Mean (SD) 17.6 (1.1) 17.5 (1.1) 17.5 (1.1) 17.5 (1.1) 
Sex,an (%)     
 Male 2073 (51.5) 1979 (51.5) 2121 (51.3) 6173 (51.4) 
 Female 1953 (48.5) 1866 (48.5) 2014 (48.7) 5832 (48.6) 
Race or ethnicity,bn (%)     
 White only 2354 (58.5) 1807 (47.0) 2225 (53.8) 6385 (53.2) 
 Mixed, other, not stated 1671 (41.5) 2038 (53.0) 1910 (46.2) 5620 (46.8) 
Province, n (%)     
 British Columbia 539 (13.4) 514 (13.4) 550 (13.3) 1603 (13.4) 
 Alberta 498 (12.4) 496 (12.9) 486 (11.8) 1479 (12.3) 
 Saskatchewan 112 (2.8) 103 (2.7) 139 (3.4) 354 (2.9) 
 Manitoba 166 (4.1) 145 (3.8) 180 (4.4) 491 (4.1) 
 Ontario 1649 (41.0) 1581 (41.1) 1699 (41.1) 4929 (41.1) 
 Quebec 811 (20.2) 769 (20.0) 829 (20.0) 2409 (20.1) 
 New Brunswick 70 (1.7) 81 (2.1) 79 (1.9) 230 (1.9) 
 Nova Scotia 115 (2.9) 83 (2.1) 101 (2.5) 299 (2.5) 
 Newfoundland and Labrador 54 (1.3) 57 (1.5) 53 (1.3) 164 (1.4) 
 Prince Edward Island 11 (0.3) 15 (0.4) 20 (0.5) 46 (0.4) 
Alcohol use, n (%)     
 Any in past 12 mo 2413 (61.7) 2158 (58.0) 2183 (54.9) 7070 (58.2) 
Cigarette use, n (%)     
 Any in past 30 d 428 (10.6) 383 (10.0) 384 (9.3) 1195 (10.0) 
a

Determined by response to “sex at birth” survey item; where sex at birth was missing, inferred from gender if “man” or “woman” selected.

b

Determined by response(s) to a survey item with multiple categories, categorized into those who specified only white or European, or any other response; wording of the source question changed slightly, from response option “White” in 2017 to “European” in 2018 to “White or European” in 2019.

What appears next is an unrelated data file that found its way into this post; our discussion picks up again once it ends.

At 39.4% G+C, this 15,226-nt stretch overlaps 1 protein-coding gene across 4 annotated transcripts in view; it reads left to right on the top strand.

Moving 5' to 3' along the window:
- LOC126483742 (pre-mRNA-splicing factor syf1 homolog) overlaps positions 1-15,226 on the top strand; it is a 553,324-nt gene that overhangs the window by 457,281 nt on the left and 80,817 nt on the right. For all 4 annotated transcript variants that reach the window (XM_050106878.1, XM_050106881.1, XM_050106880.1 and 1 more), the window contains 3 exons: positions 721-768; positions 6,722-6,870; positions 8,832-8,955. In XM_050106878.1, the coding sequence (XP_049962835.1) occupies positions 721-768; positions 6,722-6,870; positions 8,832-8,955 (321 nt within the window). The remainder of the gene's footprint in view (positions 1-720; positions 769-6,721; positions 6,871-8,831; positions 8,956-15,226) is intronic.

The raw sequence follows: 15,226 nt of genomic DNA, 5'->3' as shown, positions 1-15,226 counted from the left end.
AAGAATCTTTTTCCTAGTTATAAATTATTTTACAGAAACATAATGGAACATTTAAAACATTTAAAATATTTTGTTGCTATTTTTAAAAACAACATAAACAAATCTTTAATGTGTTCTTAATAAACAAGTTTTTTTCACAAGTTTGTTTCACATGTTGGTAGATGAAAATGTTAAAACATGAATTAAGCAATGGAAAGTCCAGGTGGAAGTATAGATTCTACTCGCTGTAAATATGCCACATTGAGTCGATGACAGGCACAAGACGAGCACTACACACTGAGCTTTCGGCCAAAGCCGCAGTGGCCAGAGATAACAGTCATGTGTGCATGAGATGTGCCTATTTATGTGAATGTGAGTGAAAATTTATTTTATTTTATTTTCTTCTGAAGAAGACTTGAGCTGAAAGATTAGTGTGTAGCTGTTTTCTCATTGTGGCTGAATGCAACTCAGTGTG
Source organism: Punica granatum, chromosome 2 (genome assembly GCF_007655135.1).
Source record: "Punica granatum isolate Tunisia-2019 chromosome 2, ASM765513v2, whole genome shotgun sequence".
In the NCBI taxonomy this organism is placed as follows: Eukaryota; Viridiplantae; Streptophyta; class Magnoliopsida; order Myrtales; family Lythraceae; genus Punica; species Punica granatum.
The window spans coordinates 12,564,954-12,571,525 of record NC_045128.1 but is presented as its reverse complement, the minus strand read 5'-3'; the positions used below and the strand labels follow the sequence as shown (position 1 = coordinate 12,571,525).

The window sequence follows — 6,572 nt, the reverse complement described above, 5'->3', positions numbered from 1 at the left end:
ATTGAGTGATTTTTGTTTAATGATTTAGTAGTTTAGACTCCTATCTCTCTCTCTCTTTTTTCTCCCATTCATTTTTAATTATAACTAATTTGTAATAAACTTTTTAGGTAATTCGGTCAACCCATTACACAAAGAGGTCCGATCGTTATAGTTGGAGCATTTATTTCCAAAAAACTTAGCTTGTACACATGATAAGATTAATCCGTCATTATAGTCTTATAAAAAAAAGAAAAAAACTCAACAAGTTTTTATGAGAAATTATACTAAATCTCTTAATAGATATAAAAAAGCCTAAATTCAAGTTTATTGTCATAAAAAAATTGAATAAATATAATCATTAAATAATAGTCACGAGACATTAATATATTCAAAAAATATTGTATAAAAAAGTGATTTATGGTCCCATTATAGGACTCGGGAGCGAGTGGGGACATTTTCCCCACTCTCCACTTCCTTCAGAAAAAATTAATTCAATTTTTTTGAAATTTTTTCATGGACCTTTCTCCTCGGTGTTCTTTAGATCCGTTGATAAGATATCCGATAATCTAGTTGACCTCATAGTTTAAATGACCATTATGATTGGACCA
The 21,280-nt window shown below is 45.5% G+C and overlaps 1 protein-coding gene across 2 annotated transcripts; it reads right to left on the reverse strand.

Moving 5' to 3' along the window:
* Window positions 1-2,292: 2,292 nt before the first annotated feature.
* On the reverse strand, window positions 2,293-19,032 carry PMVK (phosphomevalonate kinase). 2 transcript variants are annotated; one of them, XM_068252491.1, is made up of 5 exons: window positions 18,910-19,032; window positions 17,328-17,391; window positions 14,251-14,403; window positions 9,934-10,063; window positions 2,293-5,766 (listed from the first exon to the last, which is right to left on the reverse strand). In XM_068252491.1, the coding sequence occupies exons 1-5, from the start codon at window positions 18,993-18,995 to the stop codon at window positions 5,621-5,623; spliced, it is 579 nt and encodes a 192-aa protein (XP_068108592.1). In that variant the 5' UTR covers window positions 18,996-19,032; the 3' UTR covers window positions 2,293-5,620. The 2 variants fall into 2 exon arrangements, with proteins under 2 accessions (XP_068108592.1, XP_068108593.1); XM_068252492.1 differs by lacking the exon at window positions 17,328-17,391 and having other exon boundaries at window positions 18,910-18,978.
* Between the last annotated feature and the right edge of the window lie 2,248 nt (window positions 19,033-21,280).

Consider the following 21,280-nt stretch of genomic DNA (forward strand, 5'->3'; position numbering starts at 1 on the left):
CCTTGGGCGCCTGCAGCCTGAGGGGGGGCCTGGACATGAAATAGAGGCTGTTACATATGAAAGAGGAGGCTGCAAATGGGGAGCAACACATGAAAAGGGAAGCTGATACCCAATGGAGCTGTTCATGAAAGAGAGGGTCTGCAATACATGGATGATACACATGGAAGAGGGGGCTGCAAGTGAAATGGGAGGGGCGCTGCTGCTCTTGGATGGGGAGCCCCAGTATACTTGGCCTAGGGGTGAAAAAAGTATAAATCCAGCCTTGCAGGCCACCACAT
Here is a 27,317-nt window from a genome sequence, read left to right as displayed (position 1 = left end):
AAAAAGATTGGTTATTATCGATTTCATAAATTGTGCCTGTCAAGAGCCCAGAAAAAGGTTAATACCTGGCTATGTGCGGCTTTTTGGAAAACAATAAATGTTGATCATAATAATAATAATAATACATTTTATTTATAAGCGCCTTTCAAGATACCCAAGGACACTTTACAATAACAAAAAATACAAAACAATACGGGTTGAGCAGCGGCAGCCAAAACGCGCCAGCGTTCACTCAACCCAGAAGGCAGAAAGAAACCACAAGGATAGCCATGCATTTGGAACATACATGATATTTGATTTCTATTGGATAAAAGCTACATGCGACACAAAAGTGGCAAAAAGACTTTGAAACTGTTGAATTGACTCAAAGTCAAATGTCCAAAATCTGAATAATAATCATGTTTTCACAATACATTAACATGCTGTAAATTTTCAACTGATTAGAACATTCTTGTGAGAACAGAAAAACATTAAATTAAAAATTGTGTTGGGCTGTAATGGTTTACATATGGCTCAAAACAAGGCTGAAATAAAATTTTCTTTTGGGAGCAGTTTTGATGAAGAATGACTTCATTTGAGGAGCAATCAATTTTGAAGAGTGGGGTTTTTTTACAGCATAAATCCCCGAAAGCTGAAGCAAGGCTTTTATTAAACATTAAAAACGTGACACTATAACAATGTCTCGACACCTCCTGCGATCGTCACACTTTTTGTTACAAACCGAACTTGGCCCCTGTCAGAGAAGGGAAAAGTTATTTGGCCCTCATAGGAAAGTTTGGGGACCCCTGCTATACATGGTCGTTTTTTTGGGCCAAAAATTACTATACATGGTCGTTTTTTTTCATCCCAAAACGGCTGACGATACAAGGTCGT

The proportion of respondents who reported noticing e-cigarette promotions in the last 30 days increased from 2017 to 2019: in 2017, 13.6% reported noticing promotions often or very often, which increased to 15.5% in 2018 (AOR = 1.18, 95% CI = 1.02–1.36, P = .03) and 26.0% in 2019 (versus 2017: AOR = 2.24, 95% CI = 1.97–2.56, P < .001; versus 2018: AOR = 1.91, 95% CI = 1.68–2.16, P < .001). Often noticing e-cigarette promotions was more prevalent among youth who were 18 or 19 years old (AOR = 1.15, 95% CI = 1.04–1.28, P = .01) and females (AOR = 1.19, 95% CI = 1.07–1.32, P = .002).

As illustrated in Fig 1, noticing e-cigarette promotions often or very often was generally more prevalent in 2019 among provinces with fewer regulatory restrictions on e-cigarette promotions. The interaction between year and policy strength in the logistic regression model was significant (P < .001). The likelihood of often noticing promotions increased from 2017 to 2019 for all provinces except those with high restrictions (high: AOR = 1.27, 95% CI = 0.95–1.71, P = .10; moderate-high: AOR = 2.55, 95% CI = 1.76–3.71, P < .001; moderate: AOR = 3.40, 95% CI = 1.65–7.00, P < .001; low-moderate: AOR = 2.40, 95% CI = 2.00–2.88, P < .001; low: AOR = 3.74, 95% CI = 2.70–5.19, P < .001). In addition, the increase in often noticing promotions between 2017 and 2019 was substantially greater among provinces with fewer restrictions compared with provinces with the most restrictions (moderate-high: AOR = 2.00, 95% CI = 1.25–3.22, P = .004; moderate: AOR = 2.66, 95% CI = 1.22–5.80, P = .01; low-moderate: AOR = 1.88, 95% CI = 1.33–2.65, P < .001; low restrictions: AOR = 2.93, 95% CI = 1.89–4.54, P < .001). For example, the increase seen from 2017 to 2019 was 2.93 times greater in provinces with low restrictions (AOR = 3.74) than in those with high restrictions (AOR = 1.27).